• Presence of toxic megacolon by X-ray

  • One of the following:

    • Stool + for toxin A or B, or by molecular diagnostic test (PCR)

    • Pseudomembranous colitis identified during endoscopy, surgery, or in a biopsy

Considerations

  • Primary episode :

    • No prior episode OR

    • > 8 wks prior

  • Recurrent episode:

    • < 8 wks AND

    • Symptoms had resolved

  • Residents previously infected may remain colonized even after symptoms resolve

HAI if both criteria met

  • No evidence of incubation on admission

    • Based on documentation of S/S

    • Not just by screening microbiology data

  • Onset > two calendar days post admission

Considerations

  • Laboratory tests should only be done on diarrheal stool specimens unless ileus is suspected.

  • Repeat testing for the presence of C. Difficile toxins following treatment is not recommended.

More GI Considerations

  • Presence of new GI symptoms in a single resident may prompt enhanced surveillance for additional cases

  • In the presence of an outbreak, stool specimens should be sent to confirm the presence of norovirus, or other pathogens

  • In an outbreak, residents could test + for C. Difficile toxin due to ongoing colonization and also be co-infected with another pathogen AND

  • It is important that other surveillance criteria are used to differentiate infections in this situation

Blood Stream Infections

One of the following:

  • Two or > blood cultures + with same organism

  • Single blood culture + in the presence of:

    • Fever or hypothermia (< 34.5°C)

    • Drop in SBP of 30 mm/Hg from baseline

    • Altered mental status or functional decline

Considerations

  • Obtaining blood cultures is not recommended unless:

    • LTCF has quick access to laboratory facilities

    • Physician availability to respond rapidly to results AND

    • Capacity to administer parenteral antibiotics

Yours or Mine?

  • Community-associated Infection (CAI)

  • Healthcare-associated Infection (aka “Nosocomial) (HAI)

C:\Users\Bonnie\AppData\Local\Microsoft\Windows\Temporary Internet Files\Content.IE5\SUC1RSQT\MC900442092[1].wmf

CAI vs. HAI

Community (CAI)

  • When clinical signs or symptoms are present on admission or

  • Manifest < 2 calendar days after admission

Healthcare (HAI)

  • When clinical signs or symptoms of an infection are present AFTER the resident has been in the center > than 2 calendar days.

Infection vs. Colonization

Infection

  • Presence of clinical signs & symptoms

  • Organism growth & invasion of host

  • Presence of pathogen on a culture

Colonization

  • Absence of clinical signs and symptoms

  • No organism tissue invasion

  • Presence of pathogen on culture

Case Study # 1 “JH”

Portrait of a happy elderly woman on a wheel chair with a female nurse for assistance Stock Photo - 5841644

Answer = YES

  • Fever - NO
  • Altered Mental Status - YES
  • Functional Decline - NO
  • Leukocytosis - NO
  • Respiratory Tract - NO
  • Urinary Tract - YES (pain, 100,000 CFU/ml bacterial count)

Case Study # 2 “EH”

C:\Users\Bonnie\AppData\Local\Microsoft\Windows\Temporary Internet Files\Content.IE5\Q1AACNVL\MP900407553[2].jpg

Answer = YES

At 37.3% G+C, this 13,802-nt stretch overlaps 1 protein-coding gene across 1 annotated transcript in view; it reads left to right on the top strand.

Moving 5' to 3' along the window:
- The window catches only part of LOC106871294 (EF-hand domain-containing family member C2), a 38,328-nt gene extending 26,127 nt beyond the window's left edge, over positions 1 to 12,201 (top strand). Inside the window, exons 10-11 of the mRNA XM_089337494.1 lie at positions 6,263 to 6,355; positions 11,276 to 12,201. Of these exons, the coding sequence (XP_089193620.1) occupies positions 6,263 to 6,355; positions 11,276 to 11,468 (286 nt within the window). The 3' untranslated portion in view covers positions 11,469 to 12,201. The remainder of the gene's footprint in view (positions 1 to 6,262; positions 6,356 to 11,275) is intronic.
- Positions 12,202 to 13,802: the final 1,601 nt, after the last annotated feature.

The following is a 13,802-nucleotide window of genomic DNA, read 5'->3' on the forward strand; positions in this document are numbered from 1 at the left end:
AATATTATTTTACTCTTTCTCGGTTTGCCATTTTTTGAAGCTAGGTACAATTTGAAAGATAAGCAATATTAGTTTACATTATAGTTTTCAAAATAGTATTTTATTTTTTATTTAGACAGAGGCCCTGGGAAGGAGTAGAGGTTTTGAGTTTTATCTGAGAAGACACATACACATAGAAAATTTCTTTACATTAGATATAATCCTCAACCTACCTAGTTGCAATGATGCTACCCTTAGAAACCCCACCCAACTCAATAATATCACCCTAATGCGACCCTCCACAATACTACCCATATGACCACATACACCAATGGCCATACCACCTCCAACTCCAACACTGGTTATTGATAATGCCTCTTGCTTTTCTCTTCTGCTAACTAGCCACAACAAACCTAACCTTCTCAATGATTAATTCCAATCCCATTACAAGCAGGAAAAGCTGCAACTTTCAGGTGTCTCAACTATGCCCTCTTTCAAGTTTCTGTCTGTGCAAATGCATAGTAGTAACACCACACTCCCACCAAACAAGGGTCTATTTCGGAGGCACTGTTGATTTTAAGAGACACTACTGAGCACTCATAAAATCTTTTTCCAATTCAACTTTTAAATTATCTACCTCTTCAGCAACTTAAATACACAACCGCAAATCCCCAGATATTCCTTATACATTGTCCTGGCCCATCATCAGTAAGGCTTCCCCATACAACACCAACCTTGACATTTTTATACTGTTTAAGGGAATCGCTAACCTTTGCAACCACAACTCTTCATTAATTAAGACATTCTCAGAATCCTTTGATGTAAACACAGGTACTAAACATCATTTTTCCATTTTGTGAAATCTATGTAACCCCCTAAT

• Fever - NO
  • Altered Mental Status - YES
  • Functional Decline - NO
  • Leukocytosis - NO
  • Respiratory Tract - NO
  • Urinary Tract - YES (altered mental status, 100,000 CFU/ml MRSA)

Case Study # 3 “RP”

http://t1.gstatic.com/images?q=tbn:ANd9GcRSMKnhAEEVfLc8nM4EpiO5K9uzLRHcNP2LH0FCJN0vRR6pxh5u

Answer = NO

  • Fever - NO
  • Altered Mental Status - NO
  • Functional Decline - NO
  • Leukocytosis - NO
  • Respiratory Tract - NO
  • Urinary Tract - NO
  • GI Tract - NO

Case Study #4 "MM"

http://static.guim.co.uk/sys-images/Guardian/Pix/pictures/2011/5/23/1306169276477/elderly-care-UK-007.jpg

Answer = NO

  • Fever - NO
  • Altered Mental Status - NO
  • Functional Decline - NO
  • Leukocytosis - NO
  • Respiratory Tract - NO

Case Study #5 "LH11"

C:\Users\Bonnie\AppData\Local\Microsoft\Windows\Temporary Internet Files\Content.IE5\QYN1TGG8\MP900402619[1].jpg

Answer = NO

  • Fever - NO
  • Altered Mental Status - NO
  • Functional Decline - NO
  • Leukocytosis - NO
  • Urinary Tract - NO

Case Study #6 "VV"

C:\Users\Bonnie\AppData\Local\Microsoft\Windows\Temporary Internet Files\Content.IE5\E9WN9PIW\MP900422344[1].jpg

Answer = NO

  • Fever - NO
  • Altered Mental Status - NO
  • Functional Decline - NO
  • Leukocytosis - NO
  • CXR - Progressive Infiltrate
  • Respiratory Tract - New or increased cough productive

Case Study #7 "AN"

C:\Users\Bonnie\AppData\Local\Microsoft\Windows\Temporary Internet Files\Content.IE5\QYN1TGG8\MP900443920[1].jpg

Answer = NO

  • Fever - NO
  • Altered Mental Status - NO
  • Functional Decline - NO
  • Leukocytosis - NO
  • Urinary Tract - NO

Course Evaluation

Please select the extent to the following was met. (Disagree..Agree)

1. Course met objectives?

(1) (5)

2. Applicability or usability of new information?

(1) (5)

3. Adequacy of the instructor's mastery of subject?

(1) (5)

4. Efficiency of course mechanics?

(1) (5)

Course Evaluation

Please select the extent to the following was met. (Disagree..Agree)

1. Course met objectives?

(1) (5)

2. Applicability or usability of new information?

(1) (5)

3. Adequacy of the instructor's mastery of subject?

(1) (5)

4. Efficiency of course mechanics?

(1) (5)